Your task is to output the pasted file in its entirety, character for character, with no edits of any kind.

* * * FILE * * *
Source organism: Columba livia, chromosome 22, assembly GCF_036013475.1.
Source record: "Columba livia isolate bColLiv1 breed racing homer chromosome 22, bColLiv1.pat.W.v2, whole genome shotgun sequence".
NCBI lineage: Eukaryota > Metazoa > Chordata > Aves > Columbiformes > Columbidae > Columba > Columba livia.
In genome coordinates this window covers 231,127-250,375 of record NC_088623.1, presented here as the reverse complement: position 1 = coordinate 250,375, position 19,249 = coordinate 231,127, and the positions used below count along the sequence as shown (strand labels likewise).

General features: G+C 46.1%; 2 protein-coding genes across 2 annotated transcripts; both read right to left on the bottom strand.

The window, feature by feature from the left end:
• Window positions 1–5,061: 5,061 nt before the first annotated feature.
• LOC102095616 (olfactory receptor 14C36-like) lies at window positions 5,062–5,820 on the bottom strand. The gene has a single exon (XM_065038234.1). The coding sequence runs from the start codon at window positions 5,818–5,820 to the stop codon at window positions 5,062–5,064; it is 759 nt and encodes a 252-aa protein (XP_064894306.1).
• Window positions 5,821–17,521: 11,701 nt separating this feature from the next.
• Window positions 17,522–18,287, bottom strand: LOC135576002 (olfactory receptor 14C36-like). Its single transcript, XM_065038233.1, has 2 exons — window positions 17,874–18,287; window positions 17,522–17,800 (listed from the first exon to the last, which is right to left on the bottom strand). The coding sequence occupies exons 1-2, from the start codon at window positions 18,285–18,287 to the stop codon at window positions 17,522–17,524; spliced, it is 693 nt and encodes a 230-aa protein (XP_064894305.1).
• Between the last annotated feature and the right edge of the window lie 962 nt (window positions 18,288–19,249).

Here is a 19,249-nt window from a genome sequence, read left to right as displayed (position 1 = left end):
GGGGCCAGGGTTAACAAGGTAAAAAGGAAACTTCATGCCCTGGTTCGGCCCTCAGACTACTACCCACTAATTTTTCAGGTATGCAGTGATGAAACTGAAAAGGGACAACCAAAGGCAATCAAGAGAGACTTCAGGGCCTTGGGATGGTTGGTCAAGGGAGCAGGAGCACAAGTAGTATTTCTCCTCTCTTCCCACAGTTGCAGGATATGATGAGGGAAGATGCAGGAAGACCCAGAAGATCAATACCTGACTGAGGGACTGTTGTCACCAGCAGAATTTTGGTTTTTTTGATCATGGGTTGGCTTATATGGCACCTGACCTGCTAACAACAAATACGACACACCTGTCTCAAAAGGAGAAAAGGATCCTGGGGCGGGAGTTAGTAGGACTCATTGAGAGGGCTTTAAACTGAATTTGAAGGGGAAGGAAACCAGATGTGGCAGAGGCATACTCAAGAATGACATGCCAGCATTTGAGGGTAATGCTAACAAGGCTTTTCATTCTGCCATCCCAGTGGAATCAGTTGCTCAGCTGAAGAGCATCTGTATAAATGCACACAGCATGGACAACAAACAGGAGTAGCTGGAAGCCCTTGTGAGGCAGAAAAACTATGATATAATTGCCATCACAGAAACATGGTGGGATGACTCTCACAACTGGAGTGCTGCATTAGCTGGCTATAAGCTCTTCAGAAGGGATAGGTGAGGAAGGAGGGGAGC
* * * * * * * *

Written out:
Source organism: Columba livia, chromosome 22, assembly GCF_036013475.1.
Source record: "Columba livia isolate bColLiv1 breed racing homer chromosome 22, bColLiv1.pat.W.v2, whole genome shotgun sequence".
NCBI lineage: Eukaryota > Metazoa > Chordata > Aves > Columbiformes > Columbidae > Columba > Columba livia.
In genome coordinates this window covers 231,127-250,375 of record NC_088623.1, presented here as the reverse complement: position 1 = coordinate 250,375, position 19,249 = coordinate 231,127, and the positions used below count along the sequence as shown (strand labels likewise).

General features: G+C 46.1%; 2 protein-coding genes across 2 annotated transcripts; both read right to left on the bottom strand.

The window, feature by feature from the left end:
• Window positions 1–5,061: 5,061 nt before the first annotated feature.
• LOC102095616 (olfactory receptor 14C36-like) lies at window positions 5,062–5,820 on the bottom strand. The gene has a single exon (XM_065038234.1). The coding sequence runs from the start codon at window positions 5,818–5,820 to the stop codon at window positions 5,062–5,064; it is 759 nt and encodes a 252-aa protein (XP_064894306.1).
• Window positions 5,821–17,521: 11,701 nt separating this feature from the next.
• Window positions 17,522–18,287, bottom strand: LOC135576002 (olfactory receptor 14C36-like). Its single transcript, XM_065038233.1, has 2 exons — window positions 17,874–18,287; window positions 17,522–17,800 (listed from the first exon to the last, which is right to left on the bottom strand). The coding sequence occupies exons 1-2, from the start codon at window positions 18,285–18,287 to the stop codon at window positions 17,522–17,524; spliced, it is 693 nt and encodes a 230-aa protein (XP_064894305.1).
• Between the last annotated feature and the right edge of the window lie 962 nt (window positions 18,288–19,249).

Here is a 19,249-nt window from a genome sequence, read left to right as displayed (position 1 = left end):
GGGGCCAGGGTTAACAAGGTAAAAAGGAAACTTCATGCCCTGGTTCGGCCCTCAGACTACTACCCACTAATTTTTCAGGTATGCAGTGATGAAACTGAAAAGGGACAACCAAAGGCAATCAAGAGAGACTTCAGGGCCTTGGGATGGTTGGTCAAGGGAGCAGGAGCACAAGTAGTATTTCTCCTCTCTTCCCACAGTTGCAGGATATGATGAGGGAAGATGCAGGAAGACCCAGAAGATCAATACCTGACTGAGGGACTGTTGTCACCAGCAGAATTTTGGTTTTTTTGATCATGGGTTGGCTTATATGGCACCTGACCTGCTAACAACAAATACGACACACCTGTCTCAAAAGGAGAAAAGGATCCTGGGGCGGGAGTTAGTAGGACTCATTGAGAGGGCTTTAAACTGAATTTGAAGGGGAAGGAAACCAGATGTGGCAGAGGCATACTCAAGAATGACATGCCAGCATTTGAGGGTAATGCTAACAAGGCTTTTCATTCTGCCATCCCAGTGGAATCAGTTGCTCAGCTGAAGAGCATCTGTATAAATGCACACAGCATGGACAACAAACAGGAGTAGCTGGAAGCCCTTGTGAGGCAGAAAAACTATGATATAATTGCCATCACAGAAACATGGTGGGATGACTCTCACAACTGGAGTGCTGCATTAGCTGGCTATAAGCTCTTCAGAAGGGATAGGTGAGGAAGGAGGGGAGC